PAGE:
Disappearing Songbirds Need Help To Survive

by TerryMcNamee

Songbird populations in North America have dropped as much as 80 percent, according to a recent Audubon study. There are many reasons, but two stand out: loss of habitat and food.

By Terry McNamee © 2013

Compared to a few decades ago, birds have vanished. Spring birdsong has been almost silenced, declining from a deafening noise to occasional songs. In spring and fall, when migrating birds should be everywhere, they are noticeably absent. Where have all the birds gone, why are they vanishing and what can be done to bring their populations back?

Baltimore Oriole. This pretty songbird is steadily declining in numbers.
Baltimore Oriole painted by Terry McNamee © 2011
Baltimore Oriole painted by Terry McNamee © 2011

Habitat Destruction and Non-Native Plants Impact Songbird Populations

City parks and landscaped yards used to be havens for both resident and migrating birds. Those micro-habitats still exist, but the birds are gone. Their larger habitats that would have held the bulk of their population have been destroyed: forests bulldozed or clear-cut, wetlands filled in, natural meadows planted with crops they can’t eat or replaced by a housing development or strip mall.

Birds, bugs and plants evolve together in their habitats, and all need each other to survive. The replacement of native flowers, grasses, trees and shrubs with imported and exotic plants from other parts of the world has helped cause a crisis in the songbird population by breaking the chain of interdependence amongst native species. Bottom line? No bugs, no birds.

Here is one example. In Ontario, Canada, purple loosestrife (Lythrum salicaria) was imported as a pretty garden plant. It was wonderful, because it was resistant to pests. Then loosestrife seeds spread outside of gardens and into the wild.

In no time, loosestrife began colonizing wetlands. Bugs, birds and animals didn’t eat it. In a few years, the hardy invader had crowded out the native plants. Wetlands once filled with a great diversity of animals, birds and insects turned silent. No frogs. No dragonflies. No herons. No blackbirds. Nothing but silence.

Clear-cut forests once filled with a variety of plants and species of trees are often replanted with acres upon acres of identical trees. The living forest with all its interdependent species of wildlife has been replaced with the equivalent of a sterile tree factory.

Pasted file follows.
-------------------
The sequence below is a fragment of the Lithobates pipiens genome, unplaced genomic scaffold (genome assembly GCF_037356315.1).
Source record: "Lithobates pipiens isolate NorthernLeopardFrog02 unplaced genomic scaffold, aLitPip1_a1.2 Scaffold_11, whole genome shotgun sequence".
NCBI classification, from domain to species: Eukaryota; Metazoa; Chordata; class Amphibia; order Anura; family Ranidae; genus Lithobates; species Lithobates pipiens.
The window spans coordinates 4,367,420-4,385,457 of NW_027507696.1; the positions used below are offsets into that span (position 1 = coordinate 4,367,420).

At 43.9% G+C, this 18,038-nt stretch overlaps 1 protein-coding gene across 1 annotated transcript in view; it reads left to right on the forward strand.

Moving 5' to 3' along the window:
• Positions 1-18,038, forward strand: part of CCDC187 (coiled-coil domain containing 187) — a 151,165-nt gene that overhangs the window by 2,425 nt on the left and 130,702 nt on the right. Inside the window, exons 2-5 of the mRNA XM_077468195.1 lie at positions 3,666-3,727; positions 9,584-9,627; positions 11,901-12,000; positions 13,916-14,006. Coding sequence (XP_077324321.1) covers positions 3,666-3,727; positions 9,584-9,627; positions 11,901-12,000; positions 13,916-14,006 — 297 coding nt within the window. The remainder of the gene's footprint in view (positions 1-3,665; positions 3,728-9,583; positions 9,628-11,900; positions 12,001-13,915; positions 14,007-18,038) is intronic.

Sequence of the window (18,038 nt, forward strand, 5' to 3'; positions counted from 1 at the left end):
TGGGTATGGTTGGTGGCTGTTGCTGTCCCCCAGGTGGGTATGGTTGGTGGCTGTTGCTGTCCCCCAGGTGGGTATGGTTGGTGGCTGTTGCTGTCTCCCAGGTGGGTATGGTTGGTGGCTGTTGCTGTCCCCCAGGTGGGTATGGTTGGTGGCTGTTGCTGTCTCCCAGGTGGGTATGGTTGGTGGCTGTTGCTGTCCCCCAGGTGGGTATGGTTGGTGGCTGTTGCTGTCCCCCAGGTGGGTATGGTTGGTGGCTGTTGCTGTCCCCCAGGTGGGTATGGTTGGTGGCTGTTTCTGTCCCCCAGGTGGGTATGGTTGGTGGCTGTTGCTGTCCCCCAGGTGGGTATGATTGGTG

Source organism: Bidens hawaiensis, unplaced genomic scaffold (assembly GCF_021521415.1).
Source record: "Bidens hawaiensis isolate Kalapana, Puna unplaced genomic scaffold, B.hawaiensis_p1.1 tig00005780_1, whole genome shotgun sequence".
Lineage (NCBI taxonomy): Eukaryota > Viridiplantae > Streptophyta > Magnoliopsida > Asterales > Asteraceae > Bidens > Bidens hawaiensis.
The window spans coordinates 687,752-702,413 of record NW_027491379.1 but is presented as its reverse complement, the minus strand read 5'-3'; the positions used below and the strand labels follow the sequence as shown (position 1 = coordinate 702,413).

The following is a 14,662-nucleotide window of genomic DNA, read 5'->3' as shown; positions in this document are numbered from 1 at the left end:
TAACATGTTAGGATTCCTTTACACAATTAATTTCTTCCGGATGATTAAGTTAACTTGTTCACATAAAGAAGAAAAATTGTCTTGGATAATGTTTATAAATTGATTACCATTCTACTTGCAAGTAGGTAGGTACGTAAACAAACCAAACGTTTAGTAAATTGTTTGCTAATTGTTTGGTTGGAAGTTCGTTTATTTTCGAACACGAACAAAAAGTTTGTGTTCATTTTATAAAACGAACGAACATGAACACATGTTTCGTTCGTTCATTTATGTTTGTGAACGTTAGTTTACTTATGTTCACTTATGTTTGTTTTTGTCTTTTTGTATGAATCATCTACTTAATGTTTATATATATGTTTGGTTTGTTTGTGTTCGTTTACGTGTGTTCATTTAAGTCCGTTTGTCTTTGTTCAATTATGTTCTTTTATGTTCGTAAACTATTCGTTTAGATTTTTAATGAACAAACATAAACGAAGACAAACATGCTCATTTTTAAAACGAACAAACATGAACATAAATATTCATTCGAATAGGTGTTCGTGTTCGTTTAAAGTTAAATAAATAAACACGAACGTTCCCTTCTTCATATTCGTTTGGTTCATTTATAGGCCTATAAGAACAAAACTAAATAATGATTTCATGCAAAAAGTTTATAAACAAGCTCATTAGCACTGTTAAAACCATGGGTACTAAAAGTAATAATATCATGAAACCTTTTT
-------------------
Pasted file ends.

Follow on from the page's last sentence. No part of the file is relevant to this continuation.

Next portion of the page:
Invasive purple loosestrife has crowded out native plants in this Massachusets wetland.
Flowering purple loosestrife (Lythrum salicaria), Boxborough, Massachusetts, USA, in August 2007
Flowering purple loosestrife (Lythrum salicaria), Boxborough, Massachusetts, USA, in August 2007
Photographed by Liz West, posted in Wikimedia Commons

How Individuals Can Help Restore Native Habitat

This isn’t the only solution, but it is one way to help. When adding or replacing plants in a yard or garden, make an effort to use as many native species as possible. Native birds need native plants to survive. The plants need to be native to a particular habitat. A Colorado spruce is not native to southern Ontario.

In southern Ontario, there is a narrow strip of Carolinian forest zone, which stretches from Niagara Region and Windsor right down into the southern United States. People living in this unique ecological niche can grow a wide variety of plants, but this has a negative effect by enabling people to grow many exotic plants. Instead, people should increase biodiversity by using native species.

Here are a few examples of Carolinian trees and shrubs that would be much better for this area’s ecology: pawpaw (Asimina triloba), sassafras (Sassafras albidum), tulip tree (Liriodendron tulipifera), Kentucky coffee tree (Gymnocladus dioicus), spicebush (Lindera benzoin), eastern hemlock (Tsuga canadensis), witch-hazel, flowering dogwood and eastern redbud. There are many more.

Among the hundreds of native Carolinian Zone flowers are jewelweed (Impatiens pallida), trillium (Trillium grandifolium), Dutchman’s breeches, jack-in-the-pulpit, blazing star, wild bergamot, bee balm and black-eyed Susan. Many, like the wildlife that depend on them, are endangered. (Be careful planting some in an area frequented by pets, because some are toxic.)

Check with a local conservation organization for names of plants for specific ecological zones. You will be surprised by the variety of plants available.

Another way to help is by being very careful with the use of chemicals on your farm, lawn or garden, especially herbicides and insecticides. Look for natural controls whenever possible to avoid poisoning birds.